U.S. launches last-ditch effort to stop Turkish invasion of northeast Syria


Syrian Kurdish officials say they have built concrete tunnels along the border, such as this one in the countryside of Hasakah, to prepare for a possible attack by the Turkish army. (Alice Martins for The Washington Post)

The Trump administration has launched a last-ditch effort to head off a Turkish invasion of northeast Syria that it expects will come within the next two weeks.

With tens of thousands of Turkish troops massed near the border, a high-level Defense Department delegation plans to present what U.S. officials describe as a final offer to address Turkey’s concerns at a meeting Monday in Ankara.

The meeting marks the climax of a years-long dispute between the two NATO allies over U.S. support for Syrian Kurdish fighters who have led the ground war against the Islamic State, but whom Turkey considers a terrorist threat to its own security. Kurdish-led victories against the militant group have effectively left them in control of much of the border area.

Failure of the U.S. effort could throw the war-devastated region into even deeper turmoil, endangering efforts to rout Islamic State remnants and President Trump’s goal of withdrawing U.S. troops from Syria.

The proposal includes a joint U.S.-Turkish military operation to secure a strip south of the Syria-Turkey border that would be about nine miles deep and 87 miles long and from which the Kurdish fighters would be withdrawn.

The U.S. and Turkish militaries would destroy Kurdish fortifications and then jointly patrol the area, located in the middle third of the northeastern border stretching between the Euphrates River and Iraq. The other two-thirds would be cleared later.

An underground medical facility set up by the Kurdish Red Crescent in a town in Hasakah province, near the Turkish border. (Alice Martins for The Washington Post)

Turkey has already rejected those parameters, insisting on a “safe zone” at least 20 miles deep and expressing a preference to control it alone. The Turkish government is also looking to establish areas that would allow the safe return of some of the more than 3.6 million Syrian refugees living in Turkey.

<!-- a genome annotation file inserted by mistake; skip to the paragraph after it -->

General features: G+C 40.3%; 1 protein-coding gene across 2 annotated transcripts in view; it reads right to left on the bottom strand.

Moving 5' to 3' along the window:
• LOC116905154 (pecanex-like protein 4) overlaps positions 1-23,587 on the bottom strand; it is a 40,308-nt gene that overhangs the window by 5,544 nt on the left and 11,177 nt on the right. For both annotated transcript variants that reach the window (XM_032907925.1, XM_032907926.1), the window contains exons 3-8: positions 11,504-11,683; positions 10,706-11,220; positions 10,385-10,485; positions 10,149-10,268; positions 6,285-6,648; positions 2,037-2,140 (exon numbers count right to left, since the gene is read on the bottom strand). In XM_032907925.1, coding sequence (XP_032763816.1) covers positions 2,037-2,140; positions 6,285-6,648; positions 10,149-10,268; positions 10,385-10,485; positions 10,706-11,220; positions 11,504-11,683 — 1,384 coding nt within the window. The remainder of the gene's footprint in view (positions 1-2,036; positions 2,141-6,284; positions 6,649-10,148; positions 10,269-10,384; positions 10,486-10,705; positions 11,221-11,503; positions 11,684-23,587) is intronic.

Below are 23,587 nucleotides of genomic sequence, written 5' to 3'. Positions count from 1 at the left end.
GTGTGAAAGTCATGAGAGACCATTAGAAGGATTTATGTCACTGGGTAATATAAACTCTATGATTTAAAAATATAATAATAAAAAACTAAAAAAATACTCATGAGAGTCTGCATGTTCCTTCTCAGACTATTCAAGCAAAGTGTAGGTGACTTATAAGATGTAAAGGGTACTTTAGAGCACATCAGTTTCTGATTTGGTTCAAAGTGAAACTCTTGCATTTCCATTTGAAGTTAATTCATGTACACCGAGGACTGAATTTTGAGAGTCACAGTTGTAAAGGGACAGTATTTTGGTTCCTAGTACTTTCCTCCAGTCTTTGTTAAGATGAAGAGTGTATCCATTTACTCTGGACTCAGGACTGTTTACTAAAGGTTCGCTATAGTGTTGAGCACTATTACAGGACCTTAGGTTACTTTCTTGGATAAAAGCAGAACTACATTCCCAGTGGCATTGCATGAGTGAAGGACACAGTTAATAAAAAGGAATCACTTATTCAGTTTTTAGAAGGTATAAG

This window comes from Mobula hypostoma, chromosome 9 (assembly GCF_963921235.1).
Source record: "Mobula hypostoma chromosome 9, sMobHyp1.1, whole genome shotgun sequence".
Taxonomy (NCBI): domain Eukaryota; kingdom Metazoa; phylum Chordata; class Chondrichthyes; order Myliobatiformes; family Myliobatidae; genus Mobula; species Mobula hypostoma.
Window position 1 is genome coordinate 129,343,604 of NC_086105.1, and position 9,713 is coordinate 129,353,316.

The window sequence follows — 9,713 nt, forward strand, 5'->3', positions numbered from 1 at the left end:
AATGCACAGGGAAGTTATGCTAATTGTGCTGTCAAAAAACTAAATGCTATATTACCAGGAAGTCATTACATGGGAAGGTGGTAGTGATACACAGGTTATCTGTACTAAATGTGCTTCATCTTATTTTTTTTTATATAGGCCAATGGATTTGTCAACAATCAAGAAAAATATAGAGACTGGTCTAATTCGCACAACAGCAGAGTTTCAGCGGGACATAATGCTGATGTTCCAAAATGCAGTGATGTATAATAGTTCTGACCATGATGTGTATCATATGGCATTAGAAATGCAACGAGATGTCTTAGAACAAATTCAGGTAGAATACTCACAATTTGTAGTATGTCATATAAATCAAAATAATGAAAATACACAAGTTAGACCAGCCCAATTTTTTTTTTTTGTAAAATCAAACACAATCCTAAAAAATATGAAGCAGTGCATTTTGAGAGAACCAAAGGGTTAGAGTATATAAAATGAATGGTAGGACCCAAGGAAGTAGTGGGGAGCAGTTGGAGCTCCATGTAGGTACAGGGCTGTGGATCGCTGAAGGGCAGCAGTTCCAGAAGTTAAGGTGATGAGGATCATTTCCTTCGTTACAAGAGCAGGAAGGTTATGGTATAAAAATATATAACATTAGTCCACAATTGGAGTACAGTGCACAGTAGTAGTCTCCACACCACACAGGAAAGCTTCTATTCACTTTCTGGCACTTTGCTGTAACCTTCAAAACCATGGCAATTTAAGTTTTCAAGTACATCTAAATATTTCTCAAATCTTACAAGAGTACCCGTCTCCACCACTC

It is not the first time Turkey has threatened an invasion. But this time, the threat is real and imminent, according to U.S., Turkish, Kurdish and European officials, some of whom spoke on the condition of anonymity to discuss the volatile situation.

“Now we are going to enter [Syria] east of the Euphrates,” Turkish President Recep Tayyip Erdogan said Sunday at a ceremony opening a highway and hospital in the city of Bursa. “We have shared this with Russia and the United States,” he added. “We can only be patient for so long.”

If Turkey refuses the U.S. entreaty, the administration has made clear that it cannot, under existing congressional authorities, intervene to protect the Kurdish fighters. The Kurdish People’s Protection Units, or YPG in the Kurdish abbreviation, dominate the more than 60,000-strong army, called the Syrian Democratic Forces, that the United States equipped, trained and directed to defeat the Islamic State’s self- declared caliphate.

Adding to the extreme tension over the issue, the administration is engaged in a separate conflict with Turkey over its purchase of a sophisticated Russian missile defense system, which already has caused the United States to cancel Turkey’s participation in the manufacture and purchase of the F-35, the next-generation American stealth aircraft.

U.S. law also requires Trump to impose economic sanctions on Turkey over the Russian purchase. Trump, to the bipartisan ire of Congress, has so far avoided implementing the mandate, at least in part to keep from destroying any chance of a deal over the Kurds.

At the same time, the Kurds have warned that a fight with Turkey may leave them unable to guard makeshift prisons in eastern Syria holding Islamic State inmates. The militants — 8,000 Syrians and Iraqis and about 2,000 from other countries — were captured during operations that led to the dismantling of the caliphate earlier this year.

“Either we will fight” the Turks “or guard” the prisoners, said Aldar Xelil, a leading Kurdish politician in northeast Syria. “We cannot do both together.”

He said that Kurdish forces, who were recently visited by Gen. Kenneth F. McKenzie Jr., the head of the U.S. Central Command, had agreed with the United States to withdraw from a zone limited to three miles from the border.

“Honestly, we are not using ISIS prisoners as a card” to be played, said Xelil, who was interviewed in the Syrian border city of Qamishli. “But maybe we are going to lose control here. . . . These are not like formal prisons; some of them are just schools where we built a wall and converted it into a prison.”

“If the ISIS members see that there is fighting and that Turkey has attacked . . . they will break the walls and flee,” he said, using an acronym for the Islamic State.

In northeast Syria, the Kurdish administration is preparing for war with Turkey.

Roads in border towns and cities are scarred with freshly dug tunnels, and dozens of homes have been turned into shelters. Makeshift hospitals have been built underground.